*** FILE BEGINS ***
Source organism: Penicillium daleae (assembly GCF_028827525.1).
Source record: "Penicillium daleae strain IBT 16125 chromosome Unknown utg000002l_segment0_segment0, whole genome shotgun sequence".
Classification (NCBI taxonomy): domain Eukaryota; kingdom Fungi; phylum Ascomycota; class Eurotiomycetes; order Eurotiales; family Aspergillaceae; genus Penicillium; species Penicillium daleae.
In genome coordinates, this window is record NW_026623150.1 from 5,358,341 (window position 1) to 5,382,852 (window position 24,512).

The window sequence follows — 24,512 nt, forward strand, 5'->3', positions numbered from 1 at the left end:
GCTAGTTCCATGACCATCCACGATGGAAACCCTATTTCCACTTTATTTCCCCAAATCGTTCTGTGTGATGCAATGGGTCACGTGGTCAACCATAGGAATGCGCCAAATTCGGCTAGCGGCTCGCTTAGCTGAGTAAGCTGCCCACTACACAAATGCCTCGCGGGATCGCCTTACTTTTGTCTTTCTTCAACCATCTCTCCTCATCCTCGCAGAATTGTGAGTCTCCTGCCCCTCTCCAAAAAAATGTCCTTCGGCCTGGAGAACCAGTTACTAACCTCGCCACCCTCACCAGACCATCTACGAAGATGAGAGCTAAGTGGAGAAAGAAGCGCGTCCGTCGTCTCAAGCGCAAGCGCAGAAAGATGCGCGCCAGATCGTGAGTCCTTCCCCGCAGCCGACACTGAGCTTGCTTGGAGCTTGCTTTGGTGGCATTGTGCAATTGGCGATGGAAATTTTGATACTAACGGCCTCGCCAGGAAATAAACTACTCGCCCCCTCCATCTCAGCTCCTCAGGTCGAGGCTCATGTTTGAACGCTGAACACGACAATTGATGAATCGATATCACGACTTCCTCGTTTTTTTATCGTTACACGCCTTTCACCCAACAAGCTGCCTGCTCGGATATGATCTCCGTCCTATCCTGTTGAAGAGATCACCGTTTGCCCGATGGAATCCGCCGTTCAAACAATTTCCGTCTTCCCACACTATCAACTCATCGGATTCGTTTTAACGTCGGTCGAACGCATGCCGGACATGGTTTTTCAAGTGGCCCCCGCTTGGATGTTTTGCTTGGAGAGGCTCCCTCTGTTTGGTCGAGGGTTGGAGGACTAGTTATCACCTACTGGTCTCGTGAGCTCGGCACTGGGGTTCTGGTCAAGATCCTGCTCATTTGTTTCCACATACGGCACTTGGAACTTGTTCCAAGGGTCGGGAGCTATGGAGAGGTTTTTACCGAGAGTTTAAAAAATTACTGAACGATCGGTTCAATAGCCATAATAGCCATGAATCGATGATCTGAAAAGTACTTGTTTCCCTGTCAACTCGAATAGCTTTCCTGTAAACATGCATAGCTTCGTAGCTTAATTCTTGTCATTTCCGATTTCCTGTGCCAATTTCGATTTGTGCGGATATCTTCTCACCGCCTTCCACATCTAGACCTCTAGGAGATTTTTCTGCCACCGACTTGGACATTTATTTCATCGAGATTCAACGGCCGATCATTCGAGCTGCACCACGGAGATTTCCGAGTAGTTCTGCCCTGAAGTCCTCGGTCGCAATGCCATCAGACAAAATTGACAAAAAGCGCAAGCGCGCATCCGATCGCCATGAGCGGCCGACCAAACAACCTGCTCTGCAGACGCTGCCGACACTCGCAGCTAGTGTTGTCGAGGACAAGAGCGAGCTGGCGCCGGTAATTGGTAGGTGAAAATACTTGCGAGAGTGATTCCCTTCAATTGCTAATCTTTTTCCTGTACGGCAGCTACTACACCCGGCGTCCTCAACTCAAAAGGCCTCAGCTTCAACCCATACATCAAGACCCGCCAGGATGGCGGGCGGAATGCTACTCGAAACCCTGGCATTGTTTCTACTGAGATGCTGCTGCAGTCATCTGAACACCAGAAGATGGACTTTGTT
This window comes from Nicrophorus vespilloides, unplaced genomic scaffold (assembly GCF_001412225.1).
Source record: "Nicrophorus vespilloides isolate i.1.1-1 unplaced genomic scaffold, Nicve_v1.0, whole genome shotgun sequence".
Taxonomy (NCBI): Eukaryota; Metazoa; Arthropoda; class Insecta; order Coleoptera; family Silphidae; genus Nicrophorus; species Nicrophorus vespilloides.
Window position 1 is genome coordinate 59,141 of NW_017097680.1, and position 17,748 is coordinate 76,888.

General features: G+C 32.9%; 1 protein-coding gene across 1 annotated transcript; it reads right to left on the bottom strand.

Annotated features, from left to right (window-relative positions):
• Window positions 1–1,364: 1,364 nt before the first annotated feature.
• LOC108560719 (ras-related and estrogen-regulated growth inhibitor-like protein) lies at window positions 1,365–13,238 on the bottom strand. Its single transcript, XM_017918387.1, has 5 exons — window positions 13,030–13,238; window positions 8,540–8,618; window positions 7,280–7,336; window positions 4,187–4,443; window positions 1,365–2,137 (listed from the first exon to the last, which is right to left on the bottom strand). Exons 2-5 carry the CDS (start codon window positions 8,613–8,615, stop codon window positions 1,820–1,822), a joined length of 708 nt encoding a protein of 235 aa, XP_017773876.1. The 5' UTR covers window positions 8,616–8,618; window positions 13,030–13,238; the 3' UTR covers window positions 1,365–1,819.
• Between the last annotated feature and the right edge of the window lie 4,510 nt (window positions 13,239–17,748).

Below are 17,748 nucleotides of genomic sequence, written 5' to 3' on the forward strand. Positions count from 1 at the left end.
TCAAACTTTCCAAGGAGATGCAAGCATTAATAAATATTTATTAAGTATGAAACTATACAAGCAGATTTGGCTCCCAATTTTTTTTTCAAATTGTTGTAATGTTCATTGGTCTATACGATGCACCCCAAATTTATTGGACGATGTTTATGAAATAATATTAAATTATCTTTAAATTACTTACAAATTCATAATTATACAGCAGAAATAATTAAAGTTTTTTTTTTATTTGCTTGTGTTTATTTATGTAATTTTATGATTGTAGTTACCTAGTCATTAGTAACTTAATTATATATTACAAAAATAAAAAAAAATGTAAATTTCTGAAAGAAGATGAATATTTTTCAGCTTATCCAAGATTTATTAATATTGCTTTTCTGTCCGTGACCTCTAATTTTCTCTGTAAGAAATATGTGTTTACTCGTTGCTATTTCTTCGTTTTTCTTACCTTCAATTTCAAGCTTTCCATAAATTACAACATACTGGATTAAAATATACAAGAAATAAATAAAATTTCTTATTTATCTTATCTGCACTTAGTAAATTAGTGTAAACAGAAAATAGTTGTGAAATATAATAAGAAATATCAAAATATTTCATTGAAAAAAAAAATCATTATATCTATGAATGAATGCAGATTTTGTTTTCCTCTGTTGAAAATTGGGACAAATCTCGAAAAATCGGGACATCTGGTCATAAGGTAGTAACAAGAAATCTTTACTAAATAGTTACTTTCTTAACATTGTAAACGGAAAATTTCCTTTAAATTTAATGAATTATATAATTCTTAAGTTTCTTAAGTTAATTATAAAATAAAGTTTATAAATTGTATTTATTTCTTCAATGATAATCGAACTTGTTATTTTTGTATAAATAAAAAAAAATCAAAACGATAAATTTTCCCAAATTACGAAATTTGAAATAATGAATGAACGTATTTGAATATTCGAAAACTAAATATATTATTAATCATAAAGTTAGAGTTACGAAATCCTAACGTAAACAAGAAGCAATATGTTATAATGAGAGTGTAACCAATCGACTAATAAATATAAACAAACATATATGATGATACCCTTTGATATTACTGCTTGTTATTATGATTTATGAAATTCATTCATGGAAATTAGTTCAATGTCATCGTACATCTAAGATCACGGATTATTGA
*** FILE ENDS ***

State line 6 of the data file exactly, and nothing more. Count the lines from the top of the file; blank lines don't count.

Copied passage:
GCTAGTTCCATGACCATCCACGATGGAAACCCTATTTCCACTTTATTTCCCCAAATCGTTCTGTGTGATGCAATGGGTCACGTGGTCAACCATAGGAATGCGCCAAATTCGGCTAGCGGCTCGCTTAGCTGAGTAAGCTGCCCACTACACAAATGCCTCGCGGGATCGCCTTACTTTTGTCTTTCTTCAACCATCTCTCCTCATCCTCGCAGAATTGTGAGTCTCCTGCCCCTCTCCAAAAAAATGTCCTTCGGCCTGGAGAACCAGTTACTAACCTCGCCACCCTCACCAGACCATCTACGAAGATGAGAGCTAAGTGGAGAAAGAAGCGCGTCCGTCGTCTCAAGCGCAAGCGCAGAAAGATGCGCGCCAGATCGTGAGTCCTTCCCCGCAGCCGACACTGAGCTTGCTTGGAGCTTGCTTTGGTGGCATTGTGCAATTGGCGATGGAAATTTTGATACTAACGGCCTCGCCAGGAAATAAACTACTCGCCCCCTCCATCTCAGCTCCTCAGGTCGAGGCTCATGTTTGAACGCTGAACACGACAATTGATGAATCGATATCACGACTTCCTCGTTTTTTTATCGTTACACGCCTTTCACCCAACAAGCTGCCTGCTCGGATATGATCTCCGTCCTATCCTGTTGAAGAGATCACCGTTTGCCCGATGGAATCCGCCGTTCAAACAATTTCCGTCTTCCCACACTATCAACTCATCGGATTCGTTTTAACGTCGGTCGAACGCATGCCGGACATGGTTTTTCAAGTGGCCCCCGCTTGGATGTTTTGCTTGGAGAGGCTCCCTCTGTTTGGTCGAGGGTTGGAGGACTAGTTATCACCTACTGGTCTCGTGAGCTCGGCACTGGGGTTCTGGTCAAGATCCTGCTCATTTGTTTCCACATACGGCACTTGGAACTTGTTCCAAGGGTCGGGAGCTATGGAGAGGTTTTTACCGAGAGTTTAAAAAATTACTGAACGATCGGTTCAATAGCCATAATAGCCATGAATCGATGATCTGAAAAGTACTTGTTTCCCTGTCAACTCGAATAGCTTTCCTGTAAACATGCATAGCTTCGTAGCTTAATTCTTGTCATTTCCGATTTCCTGTGCCAATTTCGATTTGTGCGGATATCTTCTCACCGCCTTCCACATCTAGACCTCTAGGAGATTTTTCTGCCACCGACTTGGACATTTATTTCATCGAGATTCAACGGCCGATCATTCGAGCTGCACCACGGAGATTTCCGAGTAGTTCTGCCCTGAAGTCCTCGGTCGCAATGCCATCAGACAAAATTGACAAAAAGCGCAAGCGCGCATCCGATCGCCATGAGCGGCCGACCAAACAACCTGCTCTGCAGACGCTGCCGACACTCGCAGCTAGTGTTGTCGAGGACAAGAGCGAGCTGGCGCCGGTAATTGGTAGGTGAAAATACTTGCGAGAGTGATTCCCTTCAATTGCTAATCTTTTTCCTGTACGGCAGCTACTACACCCGGCGTCCTCAACTCAAAAGGCCTCAGCTTCAACCCATACATCAAGACCCGCCAGGATGGCGGGCGGAATGCTACTCGAAACCCTGGCATTGTTTCTACTGAGATGCTGCTGCAGTCATCTGAACACCAGAAGATGGACTTTGTT